I’ll let today’s Candorville set the tone, because it’s the most self-critical of today’s batch of cartoons, plus I’m always pleased whenever Clyde becomes the voice of reason.
It did seem, at first, that Jazmine Barnes had been the victim of a random, race-based drive-by shooting and there was a lot of outrage over the concept. Turned out her family drove a car similar to one driven by a drug dealer in an argument with another.
But the bottom line, as Clyde says, is that a little girl died.
Which was pretty much what DeAndre Hopkins had to say when he donated his game check from the Texans/Colts playoff game to the Barnes family for funeral expenses.
I don’t know why anything has to be more cosmic than that. I’m sure that Jazmine’s family doesn’t much care why she’s gone.
While we’re talking about Clemson athletes — Hopkins being an alum — a little clean-up on the hamberder issue.
There will be all sorts of cartoons about the event, but I like Nick Anderson‘s take because it’s understated. We’ve got a guy in the office who has no class, and that’s not a rap on the blue-collar people he purports to represent.
But even Nixon — who was on the football team at Whittier, though only barely — would have known that, as I said yesterday and as this article confirms, top athletes don’t eat fast food except maybe as an occasional treat.
Lincoln is only one of several presidents with a lowly background but a sharp sense of empathy, Trump being pretty much the reverse.
Anderson’s commentary is about “class” in the sense of character, not the raising-your-pinkie economic sense.
I grew up with friends who didn’t have telephones or central heating but who had plenty of the kind of class that matters, and that Trump lacks.
Which brings us to the latest Internet kerfuffle, a Gillette commercial encouraging young men to set a better example, here criticized by Scott Stantis.
I’m not insensitive to the feeling that all men are being targeted as sexist pigs, mostly because there is a loud, faux-feminist minority who do just that.
But, in his commentary, Stantis criticizes the commercial for “implying ALL men are just awful bullying misogynists,” and I think he needs to watch it again.
The commercial is scrupulous in establishing that good men are being encouraged to step forward, acknowledging that they exist but saying that they need to be more active in the struggle.
I feel good about my own bona fides but I’m not sure what I can do beyond setting a good example and occasionally stepping forward for small things, as the fellows in the commercial are encouraged to do.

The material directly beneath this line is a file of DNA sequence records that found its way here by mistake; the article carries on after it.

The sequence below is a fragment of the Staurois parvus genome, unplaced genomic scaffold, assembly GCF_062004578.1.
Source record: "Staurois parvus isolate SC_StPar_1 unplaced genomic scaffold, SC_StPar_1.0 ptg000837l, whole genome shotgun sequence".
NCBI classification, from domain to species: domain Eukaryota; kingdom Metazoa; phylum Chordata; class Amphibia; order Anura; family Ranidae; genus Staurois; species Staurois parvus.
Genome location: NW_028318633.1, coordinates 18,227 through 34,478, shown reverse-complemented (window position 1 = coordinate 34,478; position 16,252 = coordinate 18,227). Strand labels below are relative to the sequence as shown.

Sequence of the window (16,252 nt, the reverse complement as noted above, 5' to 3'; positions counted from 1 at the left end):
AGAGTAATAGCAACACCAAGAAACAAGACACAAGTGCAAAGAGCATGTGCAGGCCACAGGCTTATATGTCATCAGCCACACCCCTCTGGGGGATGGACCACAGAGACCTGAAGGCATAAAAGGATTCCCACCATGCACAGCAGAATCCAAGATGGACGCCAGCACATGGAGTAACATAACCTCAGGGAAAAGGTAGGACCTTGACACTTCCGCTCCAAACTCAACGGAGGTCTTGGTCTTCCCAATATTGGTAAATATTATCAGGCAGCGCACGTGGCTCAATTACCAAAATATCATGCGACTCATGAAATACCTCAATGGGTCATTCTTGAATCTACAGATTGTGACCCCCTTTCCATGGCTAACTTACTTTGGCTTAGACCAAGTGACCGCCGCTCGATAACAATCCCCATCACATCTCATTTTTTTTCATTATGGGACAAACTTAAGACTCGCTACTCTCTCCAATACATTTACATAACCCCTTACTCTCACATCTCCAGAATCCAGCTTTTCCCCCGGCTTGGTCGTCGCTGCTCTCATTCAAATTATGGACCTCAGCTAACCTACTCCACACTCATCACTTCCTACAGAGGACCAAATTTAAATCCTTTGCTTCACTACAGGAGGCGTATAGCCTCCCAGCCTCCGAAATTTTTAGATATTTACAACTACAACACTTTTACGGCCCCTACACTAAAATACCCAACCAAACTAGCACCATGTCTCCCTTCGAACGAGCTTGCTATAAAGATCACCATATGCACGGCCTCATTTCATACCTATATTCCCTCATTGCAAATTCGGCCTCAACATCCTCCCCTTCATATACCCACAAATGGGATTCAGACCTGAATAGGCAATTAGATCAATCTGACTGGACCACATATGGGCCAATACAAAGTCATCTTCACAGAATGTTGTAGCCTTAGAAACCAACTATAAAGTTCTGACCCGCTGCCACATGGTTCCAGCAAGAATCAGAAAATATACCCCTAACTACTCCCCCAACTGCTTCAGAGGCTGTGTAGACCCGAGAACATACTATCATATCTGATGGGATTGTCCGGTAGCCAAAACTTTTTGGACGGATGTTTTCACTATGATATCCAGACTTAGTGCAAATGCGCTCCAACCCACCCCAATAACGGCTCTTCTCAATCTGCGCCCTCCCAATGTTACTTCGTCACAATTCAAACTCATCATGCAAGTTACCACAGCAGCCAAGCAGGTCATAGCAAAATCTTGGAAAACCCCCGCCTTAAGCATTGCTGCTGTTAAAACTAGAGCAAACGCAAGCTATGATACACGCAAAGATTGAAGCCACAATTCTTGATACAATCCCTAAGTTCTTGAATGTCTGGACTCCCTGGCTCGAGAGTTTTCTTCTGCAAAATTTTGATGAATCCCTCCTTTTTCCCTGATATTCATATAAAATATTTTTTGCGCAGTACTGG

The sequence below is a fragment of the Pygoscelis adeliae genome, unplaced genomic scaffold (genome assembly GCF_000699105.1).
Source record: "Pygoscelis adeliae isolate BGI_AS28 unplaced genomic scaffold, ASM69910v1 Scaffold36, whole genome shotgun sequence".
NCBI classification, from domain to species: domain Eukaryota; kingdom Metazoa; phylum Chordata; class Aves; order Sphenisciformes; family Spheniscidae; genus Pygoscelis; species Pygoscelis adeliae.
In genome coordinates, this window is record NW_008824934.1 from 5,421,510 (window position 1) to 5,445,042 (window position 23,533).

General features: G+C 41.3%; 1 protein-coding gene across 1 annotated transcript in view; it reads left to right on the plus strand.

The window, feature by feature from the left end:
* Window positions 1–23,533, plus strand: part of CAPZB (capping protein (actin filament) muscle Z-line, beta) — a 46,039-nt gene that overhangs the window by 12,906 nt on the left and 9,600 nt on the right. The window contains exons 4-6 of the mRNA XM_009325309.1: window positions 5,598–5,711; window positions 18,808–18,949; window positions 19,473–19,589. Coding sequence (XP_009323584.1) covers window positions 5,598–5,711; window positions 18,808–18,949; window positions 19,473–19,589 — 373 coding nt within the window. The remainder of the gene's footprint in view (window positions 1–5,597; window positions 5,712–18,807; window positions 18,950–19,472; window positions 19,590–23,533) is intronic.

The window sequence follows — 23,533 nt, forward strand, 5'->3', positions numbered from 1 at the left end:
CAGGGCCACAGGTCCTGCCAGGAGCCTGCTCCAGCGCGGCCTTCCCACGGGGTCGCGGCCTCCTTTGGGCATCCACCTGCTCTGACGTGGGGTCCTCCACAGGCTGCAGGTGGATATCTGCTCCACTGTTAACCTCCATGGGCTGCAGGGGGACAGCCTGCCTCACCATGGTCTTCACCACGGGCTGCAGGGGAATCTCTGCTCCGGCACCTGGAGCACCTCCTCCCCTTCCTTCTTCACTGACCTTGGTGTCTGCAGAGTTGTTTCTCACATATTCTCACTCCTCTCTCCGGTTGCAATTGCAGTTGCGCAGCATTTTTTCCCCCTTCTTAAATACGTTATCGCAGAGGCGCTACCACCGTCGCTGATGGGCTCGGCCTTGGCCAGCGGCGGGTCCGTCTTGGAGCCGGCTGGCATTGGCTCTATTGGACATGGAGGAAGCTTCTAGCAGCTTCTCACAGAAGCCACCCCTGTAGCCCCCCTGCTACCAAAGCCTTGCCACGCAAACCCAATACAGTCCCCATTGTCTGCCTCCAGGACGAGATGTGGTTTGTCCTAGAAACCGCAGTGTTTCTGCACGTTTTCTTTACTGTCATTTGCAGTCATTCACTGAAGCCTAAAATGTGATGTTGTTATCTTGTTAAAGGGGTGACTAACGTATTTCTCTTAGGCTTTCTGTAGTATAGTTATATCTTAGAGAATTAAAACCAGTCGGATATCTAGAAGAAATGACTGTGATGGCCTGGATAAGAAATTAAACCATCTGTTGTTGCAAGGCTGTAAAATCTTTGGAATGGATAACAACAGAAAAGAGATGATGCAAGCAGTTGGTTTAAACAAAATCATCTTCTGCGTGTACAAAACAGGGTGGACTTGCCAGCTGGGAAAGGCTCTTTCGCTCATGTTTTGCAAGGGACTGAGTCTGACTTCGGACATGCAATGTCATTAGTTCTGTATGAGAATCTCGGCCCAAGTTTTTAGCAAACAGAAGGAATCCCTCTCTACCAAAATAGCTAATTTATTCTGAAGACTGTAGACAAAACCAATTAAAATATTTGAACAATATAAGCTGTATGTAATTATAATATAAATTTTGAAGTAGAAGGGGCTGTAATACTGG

But, judging from the reaction, there’s no way Gillette could have taken a stand that would hold up among the True Believers.
This Vox article explains it at length, a main point being — go read it yourself, because I can’t make this shit up — that Gillette is a profit-making company and therefore has no right to promote feminist ideas, so that
This is an advertisement set to air during a football game on primetime television, and within those constraints, it can absolutely not depict — in a convincing way — the complex and never-ending story it seeks to profit from.
I’m not sure what “constraints” there are in modeling positive behavior in front of a massive audience of men, but I guess if you can’t achieve everything, it’s best to just leave it all just as it is.
The perfect being, once more, the enemy of the good.
I dunno about Cosmo, which seemed pretty retrograde even half a century ago, but I learned a lot from Mademoiselle and Glamour, to which my then-wife — a college stringer for the former — subscribed in the 70s.
Women’s magazines promote insecurity about body image, but the better ones — at least when I was seeing them — also had articles promoting just the opposite and championing early feminism.
Today, my response to those “How to Enhance Your Lover’s Orgasm” articles I see in grocery checkout lines is pretty much identical to my response to the Bat Baby and UFO stories alongside them: “Who buys this delusional crap?”
Well, if Doc and Raider are right, we might have to have fundraisers for gay writers.
But we’re up to the second sequel to “Fifty Shades of Masochistic Bullshit,” so perhaps the situation is not quite so dire.
It’s too early to write the final report on Steve King, Iowa’s prehistoric racist representative, though Tom Toles draws a nice, if familiar, parallel to undercut the Republican response.
It’s not like the Republicans didn’t know they had this toxic troglodyte within their ranks, and I’d agree with Toles that King was simply more outfront about his prejudices than the official party line.
(That marginal wisecrack is brilliantly spot-on.)
I think there are two paths yet to be explored:
One is to see if the GOP goes further than stripping him of committees. There is pressure to do more, including expel him. Let’s see how that goes.
The other is to see if the young activists in the new Congress prove less amenable to business-as-usual toxicity. Is King only the first to be outed? This could get ugly, but it could also get constructive.
Finally, among the cartoons not seen today are Steve Kelley’s childishly sexist panels (covered elsewhere), and the outlandishly dishonest attempts to portray a long-planned examination of Puerto Rico’s recovery from Hurricane Maria as a Democratic junket.
The latter raises the classic question, “Is he a fool or a knave?” since some lazy cartoonists are notorious for simply illustrating unexamined partisan talking points, while others seem more deliberate in misrepresenting things.
Which wouldn’t matter quite so much if Dear Leader weren’t threatening to divert hurricane relief into his fatuous Wall project.